If you’ve noticed that the air conditioning in your home isn’t as cold as it used to be, that it’s not getting to as many places in your home, or that your energy bills are higher than they used to be, you may be wondering whether it’s time for a new air conditioner. You may also be wondering whether you can squeeze a few more years out of your current air conditioner with some repair work and save money. Of course, bringing an HVAC specialist in to take a look could mean getting pressured into buying a new AC unit before you really need to. While it’s impossible to diagnose your air conditioner’s condition with a blog post, here are a few things you can look for to guide you on your decision to repair or replace your air conditioner.
To start with, it’s recommended that your HVAC system (heating, venting, air conditioning) is serviced about once a year. Doing so can help extend the life of your system and keep it working more efficiently longer. The good news is for your air conditioning unit, you can do some of that maintenance yourself. Here are a few things you can do to help your AC’s lifespan and performance:
- Change the air filter. Your air conditioner’s manual should provide instructions on how to do this, otherwise, you’ll probably be able to find the information online. You just need to make sure you have the right filter and that it’s facing the right way when you install it. The general rule is to replace it every 90 days but that could change on how much it’s used and whether you have pets, among other factors.
- Clean, clean, clean. That includes cleaning your inside vents, removing leaves, twigs, pollen, etc., from the outside unit and pouring a little bleach/water mixture down the outside unit’s drain to prevent mold and algae. You also want to make sure the outside unit is on a level surface, has two feet of clearance around it and that the insulation around the coolant lines is still in good shape. Check out this HGTV article for instructions on cleaning the coils.
- Monitor the situation. As mentioned earlier, if you notice your AC isn’t performing the way it used to even after cleaning, it may need repairs.
Signs That Your Air Conditioner Needs to be Repaired or Replaced
If you notice any of these warning signs, it’s probably a good idea to have a professional take a look at your air conditioning unit:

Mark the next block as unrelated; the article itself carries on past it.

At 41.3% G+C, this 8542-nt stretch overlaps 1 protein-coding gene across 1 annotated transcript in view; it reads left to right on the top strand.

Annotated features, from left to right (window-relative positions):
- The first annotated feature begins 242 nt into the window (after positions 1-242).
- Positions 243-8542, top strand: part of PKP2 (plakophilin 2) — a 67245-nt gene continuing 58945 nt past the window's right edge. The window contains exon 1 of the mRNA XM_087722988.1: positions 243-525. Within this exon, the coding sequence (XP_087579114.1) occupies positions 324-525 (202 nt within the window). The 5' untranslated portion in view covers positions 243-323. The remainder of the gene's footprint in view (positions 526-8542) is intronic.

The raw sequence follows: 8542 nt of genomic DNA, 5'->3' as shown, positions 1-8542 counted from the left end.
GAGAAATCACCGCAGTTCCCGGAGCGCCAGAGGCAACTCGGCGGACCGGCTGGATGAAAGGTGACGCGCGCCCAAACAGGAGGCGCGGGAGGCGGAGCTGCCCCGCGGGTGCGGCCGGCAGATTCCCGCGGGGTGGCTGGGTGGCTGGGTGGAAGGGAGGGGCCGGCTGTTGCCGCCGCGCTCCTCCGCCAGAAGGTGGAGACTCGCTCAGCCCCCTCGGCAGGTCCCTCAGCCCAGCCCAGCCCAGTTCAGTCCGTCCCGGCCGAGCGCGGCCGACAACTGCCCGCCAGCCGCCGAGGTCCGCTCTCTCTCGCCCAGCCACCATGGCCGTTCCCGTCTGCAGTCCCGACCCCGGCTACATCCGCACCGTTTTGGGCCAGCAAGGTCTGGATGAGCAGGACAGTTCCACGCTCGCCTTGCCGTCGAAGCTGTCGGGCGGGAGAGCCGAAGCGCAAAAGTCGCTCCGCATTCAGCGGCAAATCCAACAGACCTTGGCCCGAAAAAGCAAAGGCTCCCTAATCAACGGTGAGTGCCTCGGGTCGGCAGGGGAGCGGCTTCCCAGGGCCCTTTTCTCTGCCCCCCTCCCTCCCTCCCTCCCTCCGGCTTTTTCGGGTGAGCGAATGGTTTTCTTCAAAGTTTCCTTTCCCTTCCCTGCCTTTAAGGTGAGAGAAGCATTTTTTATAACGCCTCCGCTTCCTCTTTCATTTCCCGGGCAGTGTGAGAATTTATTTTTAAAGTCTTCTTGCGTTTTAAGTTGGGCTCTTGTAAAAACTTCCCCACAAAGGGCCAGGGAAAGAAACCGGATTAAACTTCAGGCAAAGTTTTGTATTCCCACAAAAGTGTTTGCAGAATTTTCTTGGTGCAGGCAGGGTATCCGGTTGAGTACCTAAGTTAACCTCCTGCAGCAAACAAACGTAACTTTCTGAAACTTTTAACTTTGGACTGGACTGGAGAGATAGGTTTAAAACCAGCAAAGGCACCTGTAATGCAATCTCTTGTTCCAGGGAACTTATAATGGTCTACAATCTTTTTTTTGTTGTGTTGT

- You feel warm air coming through your vents when the AC is on
- Cold air isn’t circulating properly throughout your home
- Thermostat reading is wrong
- There’s a bad smell constantly coming through the vents when your AC is on
- You notice water or freon leaks
- Your energy bills keep increasing
- You hear loud noises coming from your unit
- There’s humidity in your home when the AC is on
Tips to Help You Decide if it’s Time to Replace or Just Repair Your Air Conditioning
Of course, you can always insist on repairing your air conditioner but there comes a point when you’re actually spending more money to keep your current AC than you would to replace it. Knowing the right time can be tricky.
According to Energy Saver, “The ‘lifespan’ of a central air conditioner is about 15 to 20 years.” So if your unit is around that age, cleaning and repairs aren’t doing the trick anymore and your electricity bill is still higher than it should be, the time has probably come to stop pouring money into your old AC and invest in a new one.
Some other tips that can help you decide if your air conditioner can get by with some repairs instead of a replacement:
- You notice the above warning signs, but your air conditioner is ten years old or younger
- This is the first time you’ve had to repair your air conditioner, or you haven’t had to repair it in a while. Of course, you have to be careful with this one because, again, depending on the age of your AC, this repair could be the signal that it’s time to replace it and it’s just the first of many repairs to come.
- Your electricity bills are around the same / are not consistently too high
- The cost of repairs is still less than half the cost of installing a new unit. Some contractors will also multiply the cost of the repair by the age of the unit and if the number is less than a replacement, will advise repairing it. If it’s more, they’ll advise replacing it.
If the time has come for a new air conditioner and you’re trying to save money (which is why you’re here in the first place), be on the lookout for sales and discounts. Home Install Experts, for example, offers a 10% discount on air conditioning installation for Sam’s Club members.